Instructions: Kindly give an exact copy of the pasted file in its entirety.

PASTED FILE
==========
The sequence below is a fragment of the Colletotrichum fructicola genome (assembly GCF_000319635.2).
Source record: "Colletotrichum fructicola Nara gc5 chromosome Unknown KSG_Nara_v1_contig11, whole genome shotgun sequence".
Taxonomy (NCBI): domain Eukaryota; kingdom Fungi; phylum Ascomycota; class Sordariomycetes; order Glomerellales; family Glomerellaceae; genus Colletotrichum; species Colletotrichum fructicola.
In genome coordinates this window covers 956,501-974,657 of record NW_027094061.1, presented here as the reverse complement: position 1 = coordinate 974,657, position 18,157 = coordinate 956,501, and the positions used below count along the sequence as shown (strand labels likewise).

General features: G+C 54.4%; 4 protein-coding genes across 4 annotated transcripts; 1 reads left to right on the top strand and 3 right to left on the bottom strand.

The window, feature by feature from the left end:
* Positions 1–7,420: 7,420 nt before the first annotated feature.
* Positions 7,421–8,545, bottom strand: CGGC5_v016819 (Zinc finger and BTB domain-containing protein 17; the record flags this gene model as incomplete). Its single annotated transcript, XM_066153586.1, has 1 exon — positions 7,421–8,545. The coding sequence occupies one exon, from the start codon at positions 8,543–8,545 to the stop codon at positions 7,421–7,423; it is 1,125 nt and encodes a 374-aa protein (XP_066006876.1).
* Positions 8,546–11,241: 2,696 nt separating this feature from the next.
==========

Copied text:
The sequence below is a fragment of the Colletotrichum fructicola genome (assembly GCF_000319635.2).
Source record: "Colletotrichum fructicola Nara gc5 chromosome Unknown KSG_Nara_v1_contig11, whole genome shotgun sequence".
Taxonomy (NCBI): domain Eukaryota; kingdom Fungi; phylum Ascomycota; class Sordariomycetes; order Glomerellales; family Glomerellaceae; genus Colletotrichum; species Colletotrichum fructicola.
In genome coordinates this window covers 956,501-974,657 of record NW_027094061.1, presented here as the reverse complement: position 1 = coordinate 974,657, position 18,157 = coordinate 956,501, and the positions used below count along the sequence as shown (strand labels likewise).

General features: G+C 54.4%; 4 protein-coding genes across 4 annotated transcripts; 1 reads left to right on the top strand and 3 right to left on the bottom strand.

The window, feature by feature from the left end:
* Positions 1–7,420: 7,420 nt before the first annotated feature.
* Positions 7,421–8,545, bottom strand: CGGC5_v016819 (Zinc finger and BTB domain-containing protein 17; the record flags this gene model as incomplete). Its single annotated transcript, XM_066153586.1, has 1 exon — positions 7,421–8,545. The coding sequence occupies one exon, from the start codon at positions 8,543–8,545 to the stop codon at positions 7,421–7,423; it is 1,125 nt and encodes a 374-aa protein (XP_066006876.1).
* Positions 8,546–11,241: 2,696 nt separating this feature from the next.